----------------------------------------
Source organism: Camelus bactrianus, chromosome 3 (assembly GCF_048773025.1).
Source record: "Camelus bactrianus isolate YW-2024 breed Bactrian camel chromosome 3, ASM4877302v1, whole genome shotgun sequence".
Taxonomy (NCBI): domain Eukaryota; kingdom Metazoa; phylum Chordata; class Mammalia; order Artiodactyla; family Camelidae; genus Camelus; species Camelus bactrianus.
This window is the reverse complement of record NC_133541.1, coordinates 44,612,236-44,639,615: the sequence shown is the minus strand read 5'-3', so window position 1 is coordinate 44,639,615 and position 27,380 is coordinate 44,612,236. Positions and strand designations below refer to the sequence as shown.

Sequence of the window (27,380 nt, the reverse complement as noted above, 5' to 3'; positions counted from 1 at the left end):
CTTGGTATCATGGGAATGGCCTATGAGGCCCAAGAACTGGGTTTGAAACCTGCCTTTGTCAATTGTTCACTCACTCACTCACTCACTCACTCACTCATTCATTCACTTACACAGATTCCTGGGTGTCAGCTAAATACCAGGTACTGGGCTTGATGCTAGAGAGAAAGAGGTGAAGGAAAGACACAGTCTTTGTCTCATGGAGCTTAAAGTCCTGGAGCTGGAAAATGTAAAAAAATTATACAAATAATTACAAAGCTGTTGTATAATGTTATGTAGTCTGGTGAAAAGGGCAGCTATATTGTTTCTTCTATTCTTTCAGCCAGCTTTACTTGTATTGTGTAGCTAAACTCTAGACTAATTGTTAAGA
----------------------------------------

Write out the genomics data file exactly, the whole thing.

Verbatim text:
Source organism: Camelus bactrianus, chromosome 3 (assembly GCF_048773025.1).
Source record: "Camelus bactrianus isolate YW-2024 breed Bactrian camel chromosome 3, ASM4877302v1, whole genome shotgun sequence".
Taxonomy (NCBI): domain Eukaryota; kingdom Metazoa; phylum Chordata; class Mammalia; order Artiodactyla; family Camelidae; genus Camelus; species Camelus bactrianus.
This window is the reverse complement of record NC_133541.1, coordinates 44,612,236-44,639,615: the sequence shown is the minus strand read 5'-3', so window position 1 is coordinate 44,639,615 and position 27,380 is coordinate 44,612,236. Positions and strand designations below refer to the sequence as shown.

Sequence of the window (27,380 nt, the reverse complement as noted above, 5' to 3'; positions counted from 1 at the left end):
CTTGGTATCATGGGAATGGCCTATGAGGCCCAAGAACTGGGTTTGAAACCTGCCTTTGTCAATTGTTCACTCACTCACTCACTCACTCACTCACTCATTCATTCACTTACACAGATTCCTGGGTGTCAGCTAAATACCAGGTACTGGGCTTGATGCTAGAGAGAAAGAGGTGAAGGAAAGACACAGTCTTTGTCTCATGGAGCTTAAAGTCCTGGAGCTGGAAAATGTAAAAAAATTATACAAATAATTACAAAGCTGTTGTATAATGTTATGTAGTCTGGTGAAAAGGGCAGCTATATTGTTTCTTCTATTCTTTCAGCCAGCTTTACTTGTATTGTGTAGCTAAACTCTAGACTAATTGTTAAGA